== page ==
Avon to require installation of automatic sprinklers on all new residential developments | VailDaily.com

Avon to require installation of automatic sprinklers on all new residential developments

Safety benefits to residents and first responders win out over concerns about increased costs

A 2019 study conducted by the National Fire Protection Association showed that sprinklers reduce fire ground injuries by 80%.
Home Fire Sprinkler Coalition/Courtesy photo

The Avon Town Council approved the adoption of a new building code on Tuesday that will require all new single-family, duplex and townhomes developed in Avon to install automatic sprinkler systems for fire suppression.

Automatic sprinkler systems have been a requirement of the International Residential Code since 2009, but Avon has historically repealed the section due to concerns about increased construction costs. 

The contentious decision split the council, passing 4-3, with those in favor saying that the safety benefits for residents and first responders are worth the price and those against saying that the increased development costs will add yet another barrier to developing affordable housing in town.

Town council member Scott Prince was one of the three votes against the motion, along with Chico Thuon and Lindsay Hardy. Mayor Sarah Smith Hymes and council members Amy Phillips, Tamra Underwood and Russell “RJ” Andrade voted for it.

The current code only requires residential buildings of over 6,000 square feet to have automatic sprinklers, but representatives from the fire department advocated strongly for universal sprinkling for residences of all sizes.

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Mick Woodworth, the fire marshal for the Eagle River Fire Protection District, emphasized that with the rise of wildfire risk in the West, universal sprinkling is becoming a mainstream strategy for mitigation.

“We’re community risk management, and if we want to manage the risk in our community, the No. 1 thing is fires — the way we manage that in a home is fire sprinklers,” Woodworth said during a Nov. 8 public hearing. “California is 100% fire sprinkled residential now, Nevada is on their way to that, Las Vegas has been doing it for years. That’s just the direction that the fire service is going.”

In addition to better protecting homes, sprinklers have been shown to be highly effective in protecting firefighters on duty. Rob Geislinger, a representative from the National Fire Sprinkler Association, shared that a 2019 study conducted by the National Fire Protection Association showed that sprinklers reduce fire ground injuries by 80%. The study also showed that by helping to slow and contain the burn, sprinkled homes produce 90% less carcinogens during the firefighting process than non-sprinkled homes.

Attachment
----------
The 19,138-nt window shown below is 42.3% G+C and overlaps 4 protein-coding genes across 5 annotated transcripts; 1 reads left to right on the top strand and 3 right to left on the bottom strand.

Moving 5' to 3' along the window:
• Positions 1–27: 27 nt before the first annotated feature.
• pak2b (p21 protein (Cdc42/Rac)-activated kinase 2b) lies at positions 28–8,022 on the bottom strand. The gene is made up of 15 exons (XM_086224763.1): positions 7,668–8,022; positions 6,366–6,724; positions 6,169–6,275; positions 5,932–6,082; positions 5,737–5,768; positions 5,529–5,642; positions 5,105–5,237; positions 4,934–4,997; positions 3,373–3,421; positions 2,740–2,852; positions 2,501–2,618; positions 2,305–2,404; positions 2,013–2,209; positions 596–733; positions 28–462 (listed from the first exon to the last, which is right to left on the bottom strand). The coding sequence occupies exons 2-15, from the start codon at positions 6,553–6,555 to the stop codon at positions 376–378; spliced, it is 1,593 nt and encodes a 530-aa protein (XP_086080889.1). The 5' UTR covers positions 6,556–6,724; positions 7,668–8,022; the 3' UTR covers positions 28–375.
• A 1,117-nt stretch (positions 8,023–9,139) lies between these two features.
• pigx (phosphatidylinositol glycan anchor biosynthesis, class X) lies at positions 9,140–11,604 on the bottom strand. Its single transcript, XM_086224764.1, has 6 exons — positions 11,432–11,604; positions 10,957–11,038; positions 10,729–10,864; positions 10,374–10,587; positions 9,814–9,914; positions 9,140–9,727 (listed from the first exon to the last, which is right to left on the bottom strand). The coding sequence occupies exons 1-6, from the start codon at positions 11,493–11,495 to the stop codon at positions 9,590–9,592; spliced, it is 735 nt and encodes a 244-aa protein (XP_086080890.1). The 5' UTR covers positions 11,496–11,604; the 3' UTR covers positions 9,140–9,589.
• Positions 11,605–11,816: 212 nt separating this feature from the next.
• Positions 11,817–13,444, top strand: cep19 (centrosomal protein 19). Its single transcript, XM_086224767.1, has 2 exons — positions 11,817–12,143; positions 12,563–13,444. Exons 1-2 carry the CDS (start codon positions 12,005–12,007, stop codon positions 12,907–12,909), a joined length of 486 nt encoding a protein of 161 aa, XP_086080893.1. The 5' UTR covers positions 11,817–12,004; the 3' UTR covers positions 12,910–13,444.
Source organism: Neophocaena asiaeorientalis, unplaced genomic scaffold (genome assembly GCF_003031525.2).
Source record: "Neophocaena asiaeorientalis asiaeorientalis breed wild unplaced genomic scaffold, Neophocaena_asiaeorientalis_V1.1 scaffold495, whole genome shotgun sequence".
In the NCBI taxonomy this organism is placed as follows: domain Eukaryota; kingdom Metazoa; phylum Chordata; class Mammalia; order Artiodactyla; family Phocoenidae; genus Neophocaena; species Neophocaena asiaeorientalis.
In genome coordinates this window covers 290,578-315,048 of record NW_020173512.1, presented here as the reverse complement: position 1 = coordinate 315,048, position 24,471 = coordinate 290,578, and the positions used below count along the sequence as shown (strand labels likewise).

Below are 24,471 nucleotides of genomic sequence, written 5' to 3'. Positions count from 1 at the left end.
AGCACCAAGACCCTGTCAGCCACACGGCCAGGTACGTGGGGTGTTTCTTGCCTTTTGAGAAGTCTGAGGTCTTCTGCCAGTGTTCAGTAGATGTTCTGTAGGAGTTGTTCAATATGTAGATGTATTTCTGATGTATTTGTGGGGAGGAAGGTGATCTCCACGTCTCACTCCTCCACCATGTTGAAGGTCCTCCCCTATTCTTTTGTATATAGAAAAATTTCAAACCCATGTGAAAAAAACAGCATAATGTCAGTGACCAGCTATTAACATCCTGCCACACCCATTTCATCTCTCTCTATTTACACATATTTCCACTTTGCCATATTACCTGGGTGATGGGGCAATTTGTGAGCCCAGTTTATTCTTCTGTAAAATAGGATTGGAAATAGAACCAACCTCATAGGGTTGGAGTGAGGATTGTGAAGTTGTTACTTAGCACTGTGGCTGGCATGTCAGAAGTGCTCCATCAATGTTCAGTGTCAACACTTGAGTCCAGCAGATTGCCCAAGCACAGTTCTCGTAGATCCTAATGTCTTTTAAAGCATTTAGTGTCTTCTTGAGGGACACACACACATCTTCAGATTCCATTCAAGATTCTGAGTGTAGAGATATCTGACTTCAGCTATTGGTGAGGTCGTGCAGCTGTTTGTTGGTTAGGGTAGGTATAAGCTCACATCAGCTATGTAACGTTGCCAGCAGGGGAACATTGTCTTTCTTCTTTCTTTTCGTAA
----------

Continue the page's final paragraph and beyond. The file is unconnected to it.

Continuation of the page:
Geislinger said that cancer has been the leading cause of death for firefighters since 2002, accounting for two-thirds of all deaths and that reducing the amount and time of exposure to carcinogens can be life-saving for firefighters in the long term.

While the life-saving benefits of automatic sprinkler systems are well-established, Avon’s hesitancy to adopt the code in the past was due to the additional financial and logistical burden it would place on local developers. The estimated cost of a system, as quoted in the information packet, ranged from $10,000 to $12,000 for a 1,500-square-foot home and $55,000 for a 6,000-square-foot home.

Sean Reynolds, a developer and property manager at Vail Management Company, said the cost of installing these systems was of great concern, especially when factoring in the fluctuating price of materials with inflation and the added difficulty of getting certified people to do the job.

“When I talk to the different contractors, they’re strapped. They can’t get anything done right now, they don’t have any help,” Reynolds said. “That also translates to higher costs when we go to do this, because they’re already busy, not to mention we’re in the mountains so costs already go up. It’s very pricey up here, and it is something that when we get into trying to build affordable housing, it’s one of those things that will add costs to it.”

Prince echoed these concerns in his dissenting opinion.

“The reality is we’re not seeing homes built in an affordable or attainable price point today, and requiring this for all square footage homes is just going to further the unaffordability,” Prince said. “Homeowners, builders, certainly if they want to include sprinklers they can, but to put a mandate out there is not the right path to go.”

In an attempt to avoid the impact on affordable housing development, Town Council members considered modifying the sprinkler code so that it would only apply to homes of a certain size, but the idea was seen by many as the wrong approach.

“If we have a cut-off point, do we tell these people at 4,000 or 2,000 or 3,000 (square feet) that their lives are more valuable than those people who are in smaller homes?” said Derek Place, Avon’s building official. “To me, that’s almost discriminatory, to say I’m sorry, you people that can’t afford a big house don’t get the protection that your neighbors do.”

In the end, the safety benefits won out and the new code will go into effect 30 days after approval of the ordinance.

“I understand the costs and all that, but when it comes down to the safety of our first responders and the residents, I think we owe it to them to approve (the code) with the sprinklers,” said Council member RJ Andrade. “If one life can be saved, or two, I think we, unfortunately, have to do it. I hate the added expenses, but I’d hate sitting here memorializing two firefighters because we didn’t do this.”

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